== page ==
The Territories of the Dutch West India Company from Bestebreurtje Rare Books
The area of the Dutch West India Company.
Gert Jan Bestebreurtje Rare Books has issued a catalogue with the lengthy title, The area covered by the charter of the West India Company (WIC): Brazil, West Africa, New Netherland, The Netherland Antilles & The Guianas. For all of those names, this was a fairly limited area. The Dutch West India Company was no match for its larger cousin, the Dutch East India Company. The latter controlled massive interests in Asia, primarily in today's Indonesia, but on the continent as well. The West India Company had scattered, smaller colonies in the Americas and West Africa, including the Americas' largest city. That would be New York, but it was not New York then, nor was it of the importance it is today. It was New Amsterdam then, but was ceded to the British in 1667, and except for a brief period in 1673-74, has been out of Dutch hands ever since.
The West India Company was formed about two decades after the East India Company, and lasted almost as long, closing down less than a decade earlier (it did have to be re-formed along the way). While it had some modest success at times, most of its life it struggled, never developing the wealth the East India Company achieved. While the British, French, and Spanish all developed large colonies in the Americas from the 16th through the 19th centuries, the Dutch never managed more than a few small, scattered locations. Here are some of the items offered concerning these scattered colonies.
Anthony Benezet was a resident of Philadelphia and one of the earliest of the abolitionists. He wrote about the slave trade and its effects, and pushed the British to end the practice in their colonies. Item 6 is Some Historical Account of Guinea, Its Situation, Produce, and the General Disposition of Its Inhabitants. An Inquiry into the Rise and Progress of the Slave Trade, Its Nature and Lamentable Effects. While Benezet was focused on Africa and the British slave trade, this trade in slaves to the Americas applied to the Dutch colonies as well. Offered is a copy of the 1788 edition of this book first published in 1771. Priced at €1,100 (euros, or roughly $1,479 in U.S. dollars).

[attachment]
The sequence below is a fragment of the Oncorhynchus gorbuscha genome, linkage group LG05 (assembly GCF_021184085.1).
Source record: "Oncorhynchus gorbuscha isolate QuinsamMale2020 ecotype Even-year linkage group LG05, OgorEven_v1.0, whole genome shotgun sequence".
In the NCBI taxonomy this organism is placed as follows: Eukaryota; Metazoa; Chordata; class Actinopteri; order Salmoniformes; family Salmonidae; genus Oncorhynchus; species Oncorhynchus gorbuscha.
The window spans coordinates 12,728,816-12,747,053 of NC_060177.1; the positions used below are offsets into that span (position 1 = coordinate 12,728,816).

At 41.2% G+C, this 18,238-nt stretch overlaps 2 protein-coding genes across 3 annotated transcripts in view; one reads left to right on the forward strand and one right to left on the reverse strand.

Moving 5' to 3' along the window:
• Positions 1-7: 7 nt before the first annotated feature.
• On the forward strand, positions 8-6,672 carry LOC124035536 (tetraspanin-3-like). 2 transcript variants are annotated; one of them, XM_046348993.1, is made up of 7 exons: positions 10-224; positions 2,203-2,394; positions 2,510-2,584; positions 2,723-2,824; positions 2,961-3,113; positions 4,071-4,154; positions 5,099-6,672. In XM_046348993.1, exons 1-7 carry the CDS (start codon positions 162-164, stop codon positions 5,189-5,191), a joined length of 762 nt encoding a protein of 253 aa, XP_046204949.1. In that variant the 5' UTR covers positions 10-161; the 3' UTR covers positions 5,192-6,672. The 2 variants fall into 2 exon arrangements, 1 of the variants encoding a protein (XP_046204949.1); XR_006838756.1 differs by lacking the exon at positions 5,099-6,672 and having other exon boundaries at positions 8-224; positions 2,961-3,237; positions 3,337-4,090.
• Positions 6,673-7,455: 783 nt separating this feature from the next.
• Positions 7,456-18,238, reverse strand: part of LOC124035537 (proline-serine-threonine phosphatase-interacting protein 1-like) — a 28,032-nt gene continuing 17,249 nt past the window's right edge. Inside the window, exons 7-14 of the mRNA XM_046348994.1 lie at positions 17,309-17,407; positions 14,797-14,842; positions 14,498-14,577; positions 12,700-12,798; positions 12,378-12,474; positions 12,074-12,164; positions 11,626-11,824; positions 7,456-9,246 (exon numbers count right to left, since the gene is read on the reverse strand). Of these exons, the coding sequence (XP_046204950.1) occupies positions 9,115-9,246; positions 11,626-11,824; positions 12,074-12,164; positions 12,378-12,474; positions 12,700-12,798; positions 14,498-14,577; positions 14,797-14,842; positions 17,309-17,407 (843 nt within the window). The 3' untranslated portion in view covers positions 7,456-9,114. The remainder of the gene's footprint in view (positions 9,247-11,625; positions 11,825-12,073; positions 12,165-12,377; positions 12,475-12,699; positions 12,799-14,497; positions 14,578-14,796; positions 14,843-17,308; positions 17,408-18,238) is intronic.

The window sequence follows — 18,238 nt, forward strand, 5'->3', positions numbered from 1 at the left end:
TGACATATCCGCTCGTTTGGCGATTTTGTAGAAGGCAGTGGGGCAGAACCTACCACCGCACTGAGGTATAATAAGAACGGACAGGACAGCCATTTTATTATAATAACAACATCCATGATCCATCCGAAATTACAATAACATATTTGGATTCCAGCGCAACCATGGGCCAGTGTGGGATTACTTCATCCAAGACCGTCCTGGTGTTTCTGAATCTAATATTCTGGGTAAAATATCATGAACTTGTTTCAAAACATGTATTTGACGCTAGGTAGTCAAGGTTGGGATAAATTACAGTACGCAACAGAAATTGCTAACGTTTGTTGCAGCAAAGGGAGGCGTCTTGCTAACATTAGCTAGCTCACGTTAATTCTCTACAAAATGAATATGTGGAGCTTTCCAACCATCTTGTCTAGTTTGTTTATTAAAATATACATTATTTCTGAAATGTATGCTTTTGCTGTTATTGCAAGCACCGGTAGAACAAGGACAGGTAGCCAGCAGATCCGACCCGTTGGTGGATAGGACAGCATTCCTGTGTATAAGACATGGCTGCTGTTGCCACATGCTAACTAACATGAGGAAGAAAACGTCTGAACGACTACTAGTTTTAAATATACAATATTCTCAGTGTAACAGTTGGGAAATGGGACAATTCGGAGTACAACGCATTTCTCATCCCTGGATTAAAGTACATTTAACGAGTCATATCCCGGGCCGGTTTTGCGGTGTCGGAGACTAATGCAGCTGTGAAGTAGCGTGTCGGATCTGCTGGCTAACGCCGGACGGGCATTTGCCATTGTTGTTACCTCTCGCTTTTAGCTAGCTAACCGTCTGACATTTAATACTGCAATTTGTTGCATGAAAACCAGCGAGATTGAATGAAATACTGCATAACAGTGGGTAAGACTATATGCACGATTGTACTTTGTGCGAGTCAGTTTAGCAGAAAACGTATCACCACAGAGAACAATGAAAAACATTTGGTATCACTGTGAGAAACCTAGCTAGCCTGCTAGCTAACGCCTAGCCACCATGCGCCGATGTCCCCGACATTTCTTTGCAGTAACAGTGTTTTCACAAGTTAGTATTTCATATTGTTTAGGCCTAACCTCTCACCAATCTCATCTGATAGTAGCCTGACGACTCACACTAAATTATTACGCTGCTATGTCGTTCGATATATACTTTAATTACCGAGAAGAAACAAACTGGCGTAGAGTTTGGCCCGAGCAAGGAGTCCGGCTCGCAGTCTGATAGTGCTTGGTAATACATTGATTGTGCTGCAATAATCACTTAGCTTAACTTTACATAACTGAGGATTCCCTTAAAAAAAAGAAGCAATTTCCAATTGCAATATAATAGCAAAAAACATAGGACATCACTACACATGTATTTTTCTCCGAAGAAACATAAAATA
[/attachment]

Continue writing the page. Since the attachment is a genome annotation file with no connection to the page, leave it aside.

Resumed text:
Item 8 provides a look at slavery and many other things in Dutch Guiana, also known as Surinam: Voyage a Surinam. Description des possessions neerlandaises dans la Guyane. The author was Pierre Jacques Benoit, and he visited Surinam in 1831, publishing this account in 1839. Benoit writes of his experience in the bush and with the Indians, as well as in the town of Paramaribo. “He cannot avoid picturing the harsh and cruel daily existence of the slaves and explaining why they run away, revolt against their masters and are filled with hatred towards the whites,” we are told. The frenzy of their festivals, he explains, provides an outlet from the misery of their daily lives. Of particular note is the many drawings Benoit made of what he saw and which are reproduced in this book. €3,500 (US $4,708).
Here is a more pastoral look at the Guianas: In the Guiana forest. Studies of nature in relation to the struggle for life. This book describes the forest, including its interaction with men, animals, and other plants. Other chapters cover “On the rivers and creeks; Up in the trees; In the swamp; On the sand-reef mountains; and On the Sea-shore.” The author was James Rodway and his book was published in 1894. Item 70. €95 (US $127).
Item 92 is a first look at the war that forever turned New Amsterdam into New York: Kort en bondigh verhael van't geene in den oorlogh... Published in 1667, it is the earliest account of this war that did not go so well for Holland. The capture of New Netherlands is described in this contemporary account of the war. €2,750 (US $3,698).
Item 80 is something of a before and after of the above. It is The iconography of Manhattan Island 1498-1909. Compiled from original sources. It is a 1998 reprint of the six volumes originally published from 1915-1928. This work uses contemporary maps, plans, views and documents to depict the physical development of New York over the course of four-plus centuries. €550 (US $739).
Gert Jan Bestebreurtje Rare Books may be reached at +31 (0)347 322 548 or email@example.com. Their website is www.gertjanbestebreurtje.com.